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Mike Lake
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Re: Requirements specification for RPi case

Sat Mar 03, 2012 11:51 am

Shouldn't we discuss/agree the requirements for a case before starting to design it?

Where are we:

1) The current RPi design does not having fixing holes.  (Why? No space?)
2) We have some drawings but we haven't seen an "as-shipped production" board yet (every picture on the net seems slightly different.)
3) The current design has bits sticking out awkwardly - connectors are not aligned to edges, SD card sticks out.
4) I am NOT being negative, but is this the best layout within the size adopted?  Would a little more space have made things more "elegant"?
5) I am willing to bet that the current RPi board will not be the same as the education one in six months time.

All the above will influence the case design - and the life of a case design.

My take on case requirements:

1) Transparent.  Kids like to see inside things.  (So do I!)
2) Small, slim, simple, elegant, robust.  (Screws not clips to hold it together!)
3) Allow access to all ports - especially GPIO.  Making things "happen" via GPIO will be a major educational requirement.
4) Fixing points for stand-offs to allow piggy-back boards to be attached (Stacked? Daisy chained?) to the case.
5) Fixing point for optional battery pack enclosure designed to match the rest of case.  (4 x AA Alkaline/NiMH?  Li-Ion mobile phone battery?)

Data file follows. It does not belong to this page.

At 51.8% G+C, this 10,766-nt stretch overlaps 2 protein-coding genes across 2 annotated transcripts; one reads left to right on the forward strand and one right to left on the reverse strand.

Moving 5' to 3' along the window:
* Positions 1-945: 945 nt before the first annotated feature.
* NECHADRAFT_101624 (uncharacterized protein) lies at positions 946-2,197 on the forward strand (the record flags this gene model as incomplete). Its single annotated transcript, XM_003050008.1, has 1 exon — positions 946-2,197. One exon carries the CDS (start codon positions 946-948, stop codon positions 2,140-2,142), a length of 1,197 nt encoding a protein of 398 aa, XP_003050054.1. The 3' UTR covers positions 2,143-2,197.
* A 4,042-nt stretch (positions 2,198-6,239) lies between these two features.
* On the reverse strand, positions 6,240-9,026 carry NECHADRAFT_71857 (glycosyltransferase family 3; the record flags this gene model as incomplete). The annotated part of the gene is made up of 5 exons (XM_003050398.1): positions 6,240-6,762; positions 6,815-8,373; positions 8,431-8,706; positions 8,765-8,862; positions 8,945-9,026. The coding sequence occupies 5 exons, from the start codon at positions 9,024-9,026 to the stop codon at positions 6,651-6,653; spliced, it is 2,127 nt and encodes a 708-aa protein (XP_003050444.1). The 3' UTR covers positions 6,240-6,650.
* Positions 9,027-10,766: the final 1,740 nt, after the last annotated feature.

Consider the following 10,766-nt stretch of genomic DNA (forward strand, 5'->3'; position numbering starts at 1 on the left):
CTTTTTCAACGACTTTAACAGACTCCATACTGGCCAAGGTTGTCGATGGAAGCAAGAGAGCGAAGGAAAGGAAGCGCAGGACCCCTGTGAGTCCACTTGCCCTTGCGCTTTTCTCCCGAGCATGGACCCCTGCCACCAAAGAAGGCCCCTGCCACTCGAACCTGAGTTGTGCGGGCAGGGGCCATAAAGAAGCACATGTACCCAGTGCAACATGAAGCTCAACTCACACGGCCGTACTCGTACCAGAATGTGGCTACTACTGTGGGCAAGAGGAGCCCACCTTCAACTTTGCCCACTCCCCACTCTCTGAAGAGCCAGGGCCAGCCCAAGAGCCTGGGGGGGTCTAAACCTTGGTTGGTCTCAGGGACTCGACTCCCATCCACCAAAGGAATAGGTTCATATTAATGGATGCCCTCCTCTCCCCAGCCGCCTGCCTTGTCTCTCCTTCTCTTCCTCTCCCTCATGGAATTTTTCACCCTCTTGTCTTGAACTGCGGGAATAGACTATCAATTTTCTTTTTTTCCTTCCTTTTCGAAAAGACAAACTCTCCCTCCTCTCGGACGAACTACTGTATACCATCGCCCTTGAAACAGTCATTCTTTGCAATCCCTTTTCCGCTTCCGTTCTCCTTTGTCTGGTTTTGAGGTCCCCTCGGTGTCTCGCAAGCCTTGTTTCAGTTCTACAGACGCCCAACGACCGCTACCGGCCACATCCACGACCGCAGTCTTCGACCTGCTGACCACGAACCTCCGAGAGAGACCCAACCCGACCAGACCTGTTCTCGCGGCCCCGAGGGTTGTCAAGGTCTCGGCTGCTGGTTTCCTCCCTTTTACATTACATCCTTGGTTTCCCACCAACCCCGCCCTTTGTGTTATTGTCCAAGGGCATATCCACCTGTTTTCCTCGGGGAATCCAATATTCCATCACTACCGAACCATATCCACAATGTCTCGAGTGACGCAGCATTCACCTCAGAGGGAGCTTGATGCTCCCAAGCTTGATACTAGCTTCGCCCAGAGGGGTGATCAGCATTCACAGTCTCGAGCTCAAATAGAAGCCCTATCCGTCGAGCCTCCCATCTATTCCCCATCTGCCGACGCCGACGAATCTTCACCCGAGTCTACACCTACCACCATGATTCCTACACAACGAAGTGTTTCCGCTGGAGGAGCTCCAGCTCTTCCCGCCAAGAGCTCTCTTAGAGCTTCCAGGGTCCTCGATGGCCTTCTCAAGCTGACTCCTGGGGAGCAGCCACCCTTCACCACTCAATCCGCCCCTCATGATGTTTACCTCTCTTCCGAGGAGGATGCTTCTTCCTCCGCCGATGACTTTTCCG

A bit of sexy industrial design might not go amiss here - anyone from eg technology in Cambridge interested (http://www.egtechnology.co.uk)?
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Re: Requirements specification for RPi case

Sat Mar 03, 2012 5:16 pm

Totally Agree with everything said here

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Mike Lake
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Re: Requirements specification for RPi case

Sun Mar 04, 2012 10:57 am

Does anyone have a photograph of the production board WITH the SD card in-place?

I saw one layout with the SD card holder sticking well proud of the board and marked as "temporary".  Is this the case on the first batch of boards?

It comes down to "which PCB should one be designing a case for?"

Having power alongside the SD card makes a plug-on battery pack slightly awkward.
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Re: Requirements specification for RPi case

Sun Mar 04, 2012 11:38 am

Mike Lake said:


Does anyone have a photograph of the production board WITH the SD card in-place?


No.

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Re: Requirements specification for RPi case

Wed Mar 07, 2012 11:42 am

... and light pipes to make the on-board LEDs visible on the surface of the case.

How about a sponsored competion involving school students for the best design?

How much would tempt schools to give it a go?
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Re: Requirements specification for RPi case

Wed Mar 07, 2012 1:48 pm

What about something like this?

http://img-europe.electrocompo.....097-01.jpg

Rather than a case as such, have a kind of lunch box affair that houses cables and assorted widgits as well as the actual R-Pi itself.

Could even have a moulded bit in the lid that will allow the Pi to rest / fit nicely in and still give access to plugs and what-have-you.

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Re: Requirements specification for RPi case